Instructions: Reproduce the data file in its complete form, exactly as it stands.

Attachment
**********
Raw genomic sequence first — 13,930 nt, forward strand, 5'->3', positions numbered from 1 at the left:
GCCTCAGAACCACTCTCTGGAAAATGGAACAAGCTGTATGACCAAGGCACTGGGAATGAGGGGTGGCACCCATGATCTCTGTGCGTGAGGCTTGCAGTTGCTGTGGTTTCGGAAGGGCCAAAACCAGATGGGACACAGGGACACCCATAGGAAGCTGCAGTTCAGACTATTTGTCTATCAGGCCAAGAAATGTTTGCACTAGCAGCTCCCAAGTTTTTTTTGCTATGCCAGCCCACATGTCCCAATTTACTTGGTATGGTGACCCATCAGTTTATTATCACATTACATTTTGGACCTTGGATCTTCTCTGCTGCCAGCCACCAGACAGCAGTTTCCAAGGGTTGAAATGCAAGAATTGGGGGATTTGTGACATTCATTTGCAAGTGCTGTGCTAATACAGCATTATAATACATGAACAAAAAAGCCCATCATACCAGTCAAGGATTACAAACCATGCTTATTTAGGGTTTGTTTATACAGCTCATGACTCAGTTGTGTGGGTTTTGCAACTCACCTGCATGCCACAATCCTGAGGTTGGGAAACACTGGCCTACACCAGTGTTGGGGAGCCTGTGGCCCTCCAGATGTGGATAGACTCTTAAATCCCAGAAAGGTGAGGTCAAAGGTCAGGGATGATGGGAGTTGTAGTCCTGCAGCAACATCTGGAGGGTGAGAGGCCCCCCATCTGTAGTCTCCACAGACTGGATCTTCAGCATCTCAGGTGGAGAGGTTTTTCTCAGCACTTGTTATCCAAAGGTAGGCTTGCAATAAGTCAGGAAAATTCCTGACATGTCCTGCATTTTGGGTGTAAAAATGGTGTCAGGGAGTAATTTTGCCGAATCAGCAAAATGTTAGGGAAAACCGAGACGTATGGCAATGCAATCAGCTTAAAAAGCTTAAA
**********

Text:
Raw genomic sequence first — 13,930 nt, forward strand, 5'->3', positions numbered from 1 at the left:
GCCTCAGAACCACTCTCTGGAAAATGGAACAAGCTGTATGACCAAGGCACTGGGAATGAGGGGTGGCACCCATGATCTCTGTGCGTGAGGCTTGCAGTTGCTGTGGTTTCGGAAGGGCCAAAACCAGATGGGACACAGGGACACCCATAGGAAGCTGCAGTTCAGACTATTTGTCTATCAGGCCAAGAAATGTTTGCACTAGCAGCTCCCAAGTTTTTTTTGCTATGCCAGCCCACATGTCCCAATTTACTTGGTATGGTGACCCATCAGTTTATTATCACATTACATTTTGGACCTTGGATCTTCTCTGCTGCCAGCCACCAGACAGCAGTTTCCAAGGGTTGAAATGCAAGAATTGGGGGATTTGTGACATTCATTTGCAAGTGCTGTGCTAATACAGCATTATAATACATGAACAAAAAAGCCCATCATACCAGTCAAGGATTACAAACCATGCTTATTTAGGGTTTGTTTATACAGCTCATGACTCAGTTGTGTGGGTTTTGCAACTCACCTGCATGCCACAATCCTGAGGTTGGGAAACACTGGCCTACACCAGTGTTGGGGAGCCTGTGGCCCTCCAGATGTGGATAGACTCTTAAATCCCAGAAAGGTGAGGTCAAAGGTCAGGGATGATGGGAGTTGTAGTCCTGCAGCAACATCTGGAGGGTGAGAGGCCCCCCATCTGTAGTCTCCACAGACTGGATCTTCAGCATCTCAGGTGGAGAGGTTTTTCTCAGCACTTGTTATCCAAAGGTAGGCTTGCAATAAGTCAGGAAAATTCCTGACATGTCCTGCATTTTGGGTGTAAAAATGGTGTCAGGGAGTAATTTTGCCGAATCAGCAAAATGTTAGGGAAAACCGAGACGTATGGCAATGCAATCAGCTTAAAAAGCTTAAA